|G57.70 -G57.72||Causalgia of lower limb code range|
|G89.21 -G89.8||Chronic pain, not elsewhere classified, code range|
|G89.4||Chronic pain syndrome|
|G90.50 -G90.59||Complex regional pain syndrome I (CRPS I), code range|
|M25.50 -M25.579||Pain in joint, code range|
|M54.10 -M54.18||Radiculopathy, code range|
|M54.30 -M54.32||Sciatica, code range|
|M54.40 -M54.42||Lumbago with sciatica, code range|
|M54.5||Low back pain|
|M54.6||Pain in thoracic spine|
|M54.81, M54.89||Other dorsalgia codes|
|M79.60 -M79.676||Pain in limb, hand, foot, fingers and toes code range|
|ICD-10-PCS (effective 10/1/14)||ICD-10-PCS codes are only used for inpatient services.|
|Surgical, central nervous system, insertion, spinal canal, neurostimulator lead, code by approach|
|00HV0MZ, 00HV3MZ, 00HV4MZ||Surgical, central nervous system, insertion, spinal cord, neurostimulator lead, code by approach|
|00WU0MZ, 00WU3MZ, 00WU4MZ||Surgical, central nervous system, removal, spinal canal, neurostimulator lead, code by approach|
|00PV0MZ, 00PV3MZ, 00PV4MZ||Surgical, central nervous system, removal, spinal cord, neurostimulator lead, code by approach|
|00WU0MZ, 00WU3MZ, 00WU4MZ||Surgical, central nervous system, revision, spinal canal, neurostimulator lead, code by approach|
|00WV0MZ, 00WV3MZ, 00WV4MZ||Surgical, central nervous system, revision, spinal cord, neurostimulator lead, code by approach|
|0JH60M6, 0JH60M7, 0JH60M8, 0JH60M9, 0JH63M6, 0JH63M7, 0JH63M8, 0JH63M9, 0JH70M6, 0JH70M7, 0JH70M8, 0JH70M9, 0JH73M6, 0JH73M7, 0JH73M8, 0JH73M9, 0JH80M6, 0JH80M7, 0JH80M8, 0JH80M9, 0JH83M6, 0JH83M7, 0JH83M8, 0JH83M9||Surgical, subcutaneous tissue and fascia, insertion, stimulator generator, code by body part, approach, number of arrays and whether rechargeable or not|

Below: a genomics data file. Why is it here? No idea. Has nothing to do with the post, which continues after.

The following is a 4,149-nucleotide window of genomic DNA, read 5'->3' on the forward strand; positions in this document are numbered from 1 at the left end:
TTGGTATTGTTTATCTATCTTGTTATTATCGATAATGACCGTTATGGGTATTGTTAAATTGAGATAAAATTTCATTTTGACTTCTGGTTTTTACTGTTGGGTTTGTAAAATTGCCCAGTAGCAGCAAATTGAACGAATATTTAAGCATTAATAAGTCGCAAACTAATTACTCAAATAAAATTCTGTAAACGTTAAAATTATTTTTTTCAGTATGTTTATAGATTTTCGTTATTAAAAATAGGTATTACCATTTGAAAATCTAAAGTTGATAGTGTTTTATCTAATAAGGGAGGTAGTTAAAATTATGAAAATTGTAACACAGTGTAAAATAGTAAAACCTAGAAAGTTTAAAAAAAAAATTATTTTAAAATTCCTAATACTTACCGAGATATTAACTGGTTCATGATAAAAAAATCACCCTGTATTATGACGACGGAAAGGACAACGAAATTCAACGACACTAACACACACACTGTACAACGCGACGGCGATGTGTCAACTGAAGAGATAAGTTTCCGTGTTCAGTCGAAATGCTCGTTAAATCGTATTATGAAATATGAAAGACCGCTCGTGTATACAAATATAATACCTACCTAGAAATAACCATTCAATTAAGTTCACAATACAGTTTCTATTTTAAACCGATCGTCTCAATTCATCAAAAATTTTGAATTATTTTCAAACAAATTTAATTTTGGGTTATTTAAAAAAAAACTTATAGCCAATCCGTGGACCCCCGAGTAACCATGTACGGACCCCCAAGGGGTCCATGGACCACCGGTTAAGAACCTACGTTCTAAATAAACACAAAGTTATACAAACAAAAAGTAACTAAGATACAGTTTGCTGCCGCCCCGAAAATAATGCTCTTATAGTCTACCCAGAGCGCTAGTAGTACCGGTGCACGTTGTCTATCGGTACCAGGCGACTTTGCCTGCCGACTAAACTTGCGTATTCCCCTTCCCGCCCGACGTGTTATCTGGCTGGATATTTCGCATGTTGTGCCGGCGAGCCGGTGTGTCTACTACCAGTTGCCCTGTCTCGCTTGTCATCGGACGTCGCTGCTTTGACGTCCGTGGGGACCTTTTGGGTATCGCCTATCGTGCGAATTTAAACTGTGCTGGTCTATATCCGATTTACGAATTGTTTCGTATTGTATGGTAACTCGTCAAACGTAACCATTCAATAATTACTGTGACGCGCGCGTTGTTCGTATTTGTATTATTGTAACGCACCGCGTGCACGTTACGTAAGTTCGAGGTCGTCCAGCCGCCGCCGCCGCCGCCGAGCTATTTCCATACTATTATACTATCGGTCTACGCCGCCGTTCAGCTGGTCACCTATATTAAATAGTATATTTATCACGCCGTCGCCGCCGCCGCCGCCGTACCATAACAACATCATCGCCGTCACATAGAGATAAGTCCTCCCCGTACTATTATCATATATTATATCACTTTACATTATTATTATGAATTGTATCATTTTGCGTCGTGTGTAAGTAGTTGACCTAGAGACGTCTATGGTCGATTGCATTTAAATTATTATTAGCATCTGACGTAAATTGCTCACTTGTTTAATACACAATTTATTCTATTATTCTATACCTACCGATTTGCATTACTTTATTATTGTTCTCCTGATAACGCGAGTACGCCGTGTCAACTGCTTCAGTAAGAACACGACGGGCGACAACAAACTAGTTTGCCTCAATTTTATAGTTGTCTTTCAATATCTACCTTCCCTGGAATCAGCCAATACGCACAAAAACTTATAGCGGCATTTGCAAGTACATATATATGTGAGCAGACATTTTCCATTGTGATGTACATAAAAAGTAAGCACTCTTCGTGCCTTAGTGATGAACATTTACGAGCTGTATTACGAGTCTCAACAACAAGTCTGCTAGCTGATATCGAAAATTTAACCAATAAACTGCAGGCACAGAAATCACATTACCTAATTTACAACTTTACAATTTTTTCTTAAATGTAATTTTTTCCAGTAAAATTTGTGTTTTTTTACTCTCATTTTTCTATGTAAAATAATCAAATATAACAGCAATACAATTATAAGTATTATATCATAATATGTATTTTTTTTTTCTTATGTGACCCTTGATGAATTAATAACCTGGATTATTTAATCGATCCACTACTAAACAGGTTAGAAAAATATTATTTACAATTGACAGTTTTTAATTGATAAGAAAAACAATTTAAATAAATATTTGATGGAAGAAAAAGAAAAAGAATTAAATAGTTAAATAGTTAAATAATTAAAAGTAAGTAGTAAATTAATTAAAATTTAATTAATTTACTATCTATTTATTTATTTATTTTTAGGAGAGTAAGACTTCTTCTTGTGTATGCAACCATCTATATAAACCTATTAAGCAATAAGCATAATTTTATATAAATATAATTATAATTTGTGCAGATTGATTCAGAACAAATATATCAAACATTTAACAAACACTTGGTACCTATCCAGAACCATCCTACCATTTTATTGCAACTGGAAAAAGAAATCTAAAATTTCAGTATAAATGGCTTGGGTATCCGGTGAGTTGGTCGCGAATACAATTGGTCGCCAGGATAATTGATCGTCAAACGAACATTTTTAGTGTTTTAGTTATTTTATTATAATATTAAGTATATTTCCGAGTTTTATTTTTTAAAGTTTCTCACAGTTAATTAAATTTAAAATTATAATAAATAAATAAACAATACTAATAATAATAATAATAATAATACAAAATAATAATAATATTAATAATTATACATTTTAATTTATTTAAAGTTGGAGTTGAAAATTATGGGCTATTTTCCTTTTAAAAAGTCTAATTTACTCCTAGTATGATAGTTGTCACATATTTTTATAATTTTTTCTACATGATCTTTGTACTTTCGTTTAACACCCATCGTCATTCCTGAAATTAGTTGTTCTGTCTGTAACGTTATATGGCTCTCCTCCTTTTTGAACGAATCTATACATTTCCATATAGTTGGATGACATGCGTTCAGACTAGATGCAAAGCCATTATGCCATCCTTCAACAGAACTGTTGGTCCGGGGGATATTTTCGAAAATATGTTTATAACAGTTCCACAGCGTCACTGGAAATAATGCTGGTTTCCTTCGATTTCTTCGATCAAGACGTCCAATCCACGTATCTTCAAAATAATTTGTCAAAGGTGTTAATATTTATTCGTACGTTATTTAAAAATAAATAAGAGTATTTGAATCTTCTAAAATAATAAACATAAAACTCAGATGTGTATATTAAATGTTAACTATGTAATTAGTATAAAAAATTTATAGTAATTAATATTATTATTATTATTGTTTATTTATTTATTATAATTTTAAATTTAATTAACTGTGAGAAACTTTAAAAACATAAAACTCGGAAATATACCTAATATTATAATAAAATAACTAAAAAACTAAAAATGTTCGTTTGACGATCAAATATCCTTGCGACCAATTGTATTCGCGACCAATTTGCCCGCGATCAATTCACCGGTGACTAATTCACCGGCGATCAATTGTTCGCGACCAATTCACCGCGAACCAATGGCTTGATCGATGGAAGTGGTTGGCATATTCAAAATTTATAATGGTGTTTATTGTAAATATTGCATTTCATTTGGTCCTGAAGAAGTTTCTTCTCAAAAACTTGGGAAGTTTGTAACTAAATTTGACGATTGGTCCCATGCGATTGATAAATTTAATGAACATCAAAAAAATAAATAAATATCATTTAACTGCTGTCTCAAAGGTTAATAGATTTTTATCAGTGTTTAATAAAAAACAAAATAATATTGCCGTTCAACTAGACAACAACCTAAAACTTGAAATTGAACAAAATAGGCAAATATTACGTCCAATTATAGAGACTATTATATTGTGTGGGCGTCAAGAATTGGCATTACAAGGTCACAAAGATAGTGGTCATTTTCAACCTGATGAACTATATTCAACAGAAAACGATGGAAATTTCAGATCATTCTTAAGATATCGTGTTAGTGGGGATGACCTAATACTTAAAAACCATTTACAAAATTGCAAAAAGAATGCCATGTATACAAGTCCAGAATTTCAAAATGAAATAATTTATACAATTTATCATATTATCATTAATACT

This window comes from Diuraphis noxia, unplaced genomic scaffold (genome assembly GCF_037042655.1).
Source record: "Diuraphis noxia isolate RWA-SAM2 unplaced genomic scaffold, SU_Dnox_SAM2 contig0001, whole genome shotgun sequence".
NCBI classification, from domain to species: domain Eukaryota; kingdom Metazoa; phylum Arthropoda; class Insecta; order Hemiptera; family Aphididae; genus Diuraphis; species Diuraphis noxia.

|0JPT0MZ, 0JPT3MZ||Surgical, subcutaneous tissue and fascia, removal, subcutaneous tissue and fascia, trunk, stimulator generator, code by approach (there aren’t ICD-10-PCS codes for removal of stimulator generator from other body parts)|
|Type of Service||Surgical|
|Place of Service||Inpatient/Outpatient|
Electrical Nerve Stimulation, Spinal
Spinal Cord Stimulation
Stimulation, Electrical, Spinal Cord
|03/31/96||Add to Surgery section||New policy|
|04/01/98||Replace policy||Policy cross-referenced to No. 7.01.63|
|07/10/98||Replace policy||Policy updated and revised|
|11/15/98||Coding update||1999 CPT coding release|
|04/29/03||Replace policy||Policy updated; new policy statement added, stating that spinal cord stimulation is investigational as a treatment of critical limb ischemia|
|11/9/04||Replace policy||Policy updated; no change to policy statement. Coding updated|
|08/17/05||Replace policy||Policy updated with literature search and coding updated; no change to policy statement|
|12/14/05||Replace policy – coding update only||Coding updated|
|12/12/06||Replace policy||Policy updated with literature search; no change to policy statement; reference numbers 7 – 9 added|
|03/13/08||Replace policy||Policy updated with literature search; references 10 – 13 added; no change to policy statements|
|01/08/09||Replace policy||Policy updated with literature search; references 14–25 added. Use in refractory angina added as investigational indication.|
|01/14/10||Replace policy||Policy updated with literature search; reference numbers 26-29 added; no change to policy statements|
|01/13/11||Replace policy||Policy updated with literature search. Rationale extensively reqritten; references numbers 15 and 16 added, other references reordered or removed. No change to policy statements.|
|1/12/12||Replace policy||Policy updated with literature search. Reference numbers 16, 17 and 18 added, other references reordered or removed. No change to policy statements|
|1/10/13||Replace policy||Policy updated with literature search. Reference numbers 14, 17, 19 and 20 added; other references reordered or removed. No change to policy statements.|